- U.N. Security Council deplores the incident
- Army says it thought U.N. mission helicopter was an "enemy" aircraft
- Four crew members were killed
- U.N. mission is investigating the incident
South Sudanese armed forces admitted shooting down a United Nations helicopter in eastern South Sudan on Friday.
The Sudan People's Liberation Army said it was an accident, according to spokesman Philip Aguer.
Four Russian crew members were killed, the United Nations Mission in South Sudan said. The group reported that there were no passengers on board.
Aguer said that a craft was seen about 9 a.m. hovering near an SPLA command area. The army asked the U.N. mission whether it had sent a plane.
"The U.N. said there is no plane, they don't have (a) plane in the area," Aguer said.
The troops thought the aircraft looked to be the type that had dropped munitions to militias in the area, he said.
Aguer was unable to specify what was used to down the helicopter except that "anti-aircraft weapons" were used.
The helicopter was an MI-8, the U.N. mission said, and it went down near the settlement of Likuangole, in the state of Jonglei, in the country's east.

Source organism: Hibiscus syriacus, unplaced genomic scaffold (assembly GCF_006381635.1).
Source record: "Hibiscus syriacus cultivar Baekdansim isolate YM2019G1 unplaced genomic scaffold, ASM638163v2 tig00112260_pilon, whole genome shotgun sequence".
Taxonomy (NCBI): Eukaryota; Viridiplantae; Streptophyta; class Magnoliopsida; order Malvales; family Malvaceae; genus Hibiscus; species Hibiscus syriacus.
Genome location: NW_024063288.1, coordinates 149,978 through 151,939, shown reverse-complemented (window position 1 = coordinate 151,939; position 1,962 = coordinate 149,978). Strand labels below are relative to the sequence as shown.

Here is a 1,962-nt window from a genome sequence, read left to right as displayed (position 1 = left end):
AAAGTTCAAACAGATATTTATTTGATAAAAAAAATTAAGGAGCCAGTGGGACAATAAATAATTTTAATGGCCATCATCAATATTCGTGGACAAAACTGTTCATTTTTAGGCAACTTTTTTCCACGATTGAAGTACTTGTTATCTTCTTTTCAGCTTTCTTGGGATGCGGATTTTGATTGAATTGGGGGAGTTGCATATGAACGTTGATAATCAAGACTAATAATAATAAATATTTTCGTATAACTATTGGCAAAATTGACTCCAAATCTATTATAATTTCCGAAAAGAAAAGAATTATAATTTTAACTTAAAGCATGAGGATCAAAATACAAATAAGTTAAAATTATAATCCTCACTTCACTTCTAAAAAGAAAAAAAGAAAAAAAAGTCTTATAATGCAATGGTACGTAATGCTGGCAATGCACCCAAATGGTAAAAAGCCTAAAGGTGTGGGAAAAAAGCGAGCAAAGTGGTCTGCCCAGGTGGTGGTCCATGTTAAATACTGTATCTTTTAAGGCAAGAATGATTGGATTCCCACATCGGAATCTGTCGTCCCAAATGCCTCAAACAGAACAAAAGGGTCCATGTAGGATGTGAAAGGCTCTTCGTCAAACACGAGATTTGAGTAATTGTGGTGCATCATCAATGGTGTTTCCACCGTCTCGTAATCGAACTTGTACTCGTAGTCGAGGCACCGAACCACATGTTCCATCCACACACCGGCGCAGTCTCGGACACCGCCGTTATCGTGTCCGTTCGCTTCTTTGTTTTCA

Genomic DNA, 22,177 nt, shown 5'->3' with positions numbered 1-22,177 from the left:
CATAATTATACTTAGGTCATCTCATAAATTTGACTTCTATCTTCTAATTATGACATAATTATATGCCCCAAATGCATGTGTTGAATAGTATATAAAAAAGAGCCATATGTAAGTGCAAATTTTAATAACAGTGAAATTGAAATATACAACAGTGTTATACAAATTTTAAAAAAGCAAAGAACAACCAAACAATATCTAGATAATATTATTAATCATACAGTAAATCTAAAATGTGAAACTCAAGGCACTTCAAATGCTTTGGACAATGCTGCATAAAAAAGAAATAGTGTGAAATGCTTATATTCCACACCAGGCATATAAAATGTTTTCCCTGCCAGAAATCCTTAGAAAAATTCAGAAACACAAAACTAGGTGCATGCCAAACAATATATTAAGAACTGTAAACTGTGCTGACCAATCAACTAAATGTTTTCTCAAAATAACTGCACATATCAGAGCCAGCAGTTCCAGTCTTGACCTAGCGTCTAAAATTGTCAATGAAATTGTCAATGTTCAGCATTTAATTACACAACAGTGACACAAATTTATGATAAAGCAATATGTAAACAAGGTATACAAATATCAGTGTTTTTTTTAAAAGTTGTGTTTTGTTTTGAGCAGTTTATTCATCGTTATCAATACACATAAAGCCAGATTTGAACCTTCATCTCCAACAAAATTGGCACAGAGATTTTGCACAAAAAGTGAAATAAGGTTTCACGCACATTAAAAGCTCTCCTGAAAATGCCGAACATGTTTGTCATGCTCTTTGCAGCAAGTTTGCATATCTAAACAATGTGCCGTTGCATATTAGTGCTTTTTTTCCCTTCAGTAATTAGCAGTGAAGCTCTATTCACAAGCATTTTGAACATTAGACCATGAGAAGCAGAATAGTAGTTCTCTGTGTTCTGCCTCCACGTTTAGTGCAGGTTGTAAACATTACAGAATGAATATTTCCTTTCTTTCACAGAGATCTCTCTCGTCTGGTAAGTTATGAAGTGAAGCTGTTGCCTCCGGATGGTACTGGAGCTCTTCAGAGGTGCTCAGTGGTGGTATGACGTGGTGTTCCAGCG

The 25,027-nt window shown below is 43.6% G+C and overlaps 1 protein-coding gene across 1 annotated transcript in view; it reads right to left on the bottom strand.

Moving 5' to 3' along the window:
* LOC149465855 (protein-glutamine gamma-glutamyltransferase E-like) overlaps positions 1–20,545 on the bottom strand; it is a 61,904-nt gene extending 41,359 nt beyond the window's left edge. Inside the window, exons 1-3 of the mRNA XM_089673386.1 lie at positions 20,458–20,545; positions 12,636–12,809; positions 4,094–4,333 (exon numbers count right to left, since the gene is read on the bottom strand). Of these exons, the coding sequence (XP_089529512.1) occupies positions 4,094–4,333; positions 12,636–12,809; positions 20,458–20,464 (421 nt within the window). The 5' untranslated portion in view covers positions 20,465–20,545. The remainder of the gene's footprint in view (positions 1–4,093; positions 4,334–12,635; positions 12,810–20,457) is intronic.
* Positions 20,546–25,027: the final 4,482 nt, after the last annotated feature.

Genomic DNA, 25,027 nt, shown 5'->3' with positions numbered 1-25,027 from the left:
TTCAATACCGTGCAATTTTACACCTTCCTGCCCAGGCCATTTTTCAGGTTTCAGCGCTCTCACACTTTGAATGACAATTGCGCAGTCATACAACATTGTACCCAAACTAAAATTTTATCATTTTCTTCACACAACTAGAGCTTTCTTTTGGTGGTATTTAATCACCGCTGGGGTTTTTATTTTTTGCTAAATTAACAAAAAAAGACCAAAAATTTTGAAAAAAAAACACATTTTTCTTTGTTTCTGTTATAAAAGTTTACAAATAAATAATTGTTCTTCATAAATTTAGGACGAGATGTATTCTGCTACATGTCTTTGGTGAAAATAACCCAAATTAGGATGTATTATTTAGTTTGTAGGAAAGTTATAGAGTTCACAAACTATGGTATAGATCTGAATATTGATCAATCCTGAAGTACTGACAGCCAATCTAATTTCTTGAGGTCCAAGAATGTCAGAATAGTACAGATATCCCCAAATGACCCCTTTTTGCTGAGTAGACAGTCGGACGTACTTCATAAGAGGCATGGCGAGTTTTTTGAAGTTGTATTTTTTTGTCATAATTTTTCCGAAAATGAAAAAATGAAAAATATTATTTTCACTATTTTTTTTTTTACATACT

The U.N. mission is investigating the incident.
U.N. Secretary-General Ban Ki-Moon condemned the shooting down of the helicopter.
In a released statement, he said that the helicopter was clearly marked as being a U.N. aircraft.
Ban extended condolences to the crew members and called on the government of South Sudan to bring whoever is responsible to justice.
The U.N. Security Council similarly deplored the incident, saying it "constituted a grave violation" and jeopardized the U.N. mission there.
The helicopter had been on a reconnaissance flight about 10 a.m. local time, according to the mission. The mission launched a search and recovery effort that confirmed the crew members' deaths, it said.